Original Articles

ENVIRONMENTAL CORRELATES OF PLANT SPECIES DISTRIBUTION ON THE NYL RIVER FLOODPLAIN

DOI: 10.1080/10183469.1991.9631312
Author(s): M., A.S. CoetzeeBotany Department, South Africa, K.H. RogersBotany Department, South Africa

Abstract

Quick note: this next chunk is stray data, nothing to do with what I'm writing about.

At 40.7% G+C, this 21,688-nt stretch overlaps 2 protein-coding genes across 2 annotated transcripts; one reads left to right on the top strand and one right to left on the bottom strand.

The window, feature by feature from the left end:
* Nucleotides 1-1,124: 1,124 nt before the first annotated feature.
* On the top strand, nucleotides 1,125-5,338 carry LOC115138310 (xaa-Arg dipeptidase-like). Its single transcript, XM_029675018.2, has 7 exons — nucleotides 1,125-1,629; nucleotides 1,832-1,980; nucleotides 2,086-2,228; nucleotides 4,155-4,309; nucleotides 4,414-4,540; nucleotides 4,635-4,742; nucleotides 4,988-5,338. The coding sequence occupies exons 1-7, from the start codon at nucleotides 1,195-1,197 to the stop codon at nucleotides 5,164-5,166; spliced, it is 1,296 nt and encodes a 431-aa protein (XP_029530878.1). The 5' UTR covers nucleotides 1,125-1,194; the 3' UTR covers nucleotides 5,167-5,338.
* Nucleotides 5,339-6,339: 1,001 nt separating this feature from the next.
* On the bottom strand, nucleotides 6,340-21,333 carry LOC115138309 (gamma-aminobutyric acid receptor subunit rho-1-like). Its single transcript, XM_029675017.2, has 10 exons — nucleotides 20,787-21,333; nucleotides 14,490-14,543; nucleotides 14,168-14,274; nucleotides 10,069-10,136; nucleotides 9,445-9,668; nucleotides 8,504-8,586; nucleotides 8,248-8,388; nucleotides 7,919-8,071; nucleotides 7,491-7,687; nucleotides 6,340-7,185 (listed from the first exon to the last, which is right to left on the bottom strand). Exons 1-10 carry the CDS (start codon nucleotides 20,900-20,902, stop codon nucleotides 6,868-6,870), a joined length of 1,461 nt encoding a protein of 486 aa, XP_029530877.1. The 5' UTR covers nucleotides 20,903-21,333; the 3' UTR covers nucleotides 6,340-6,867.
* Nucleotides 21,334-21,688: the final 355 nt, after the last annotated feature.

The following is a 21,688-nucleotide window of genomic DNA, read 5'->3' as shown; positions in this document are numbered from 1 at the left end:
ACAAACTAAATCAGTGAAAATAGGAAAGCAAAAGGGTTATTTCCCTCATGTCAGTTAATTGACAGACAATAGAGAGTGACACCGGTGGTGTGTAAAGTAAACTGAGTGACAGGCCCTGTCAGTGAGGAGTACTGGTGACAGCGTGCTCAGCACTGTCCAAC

The envisaged construction of a dam on a major tributary of the Nyl River will alter the hydrological regime with consequent effects on the structure and functioning of the downstream floodplain ecosystem (Nylsvley). Attempts to minimise this impact will be facilitated by knowledge of relationships between vegetation structure and key environmental variables. Historically flooding regime, and its co-variables, have been assumed to be the most important environmental factors controlling the distribution of floodplain plant species. Canonical correspondence analysis of selected soil characteristics (soil texture, electrical conductivity, pH and bulk density), elevation and plant abundance was carried out on the Nylsvley Floodplain in order to critically examine the assumption that flooding regime, measured as elevation, is the primary correlate of floodplain plant species distribution. Results indicate that, although flooding regime is the primary correlate of plant species distribution, other edaphic factors, not correlated with elevation, may play a more substantial role than earlier considered.

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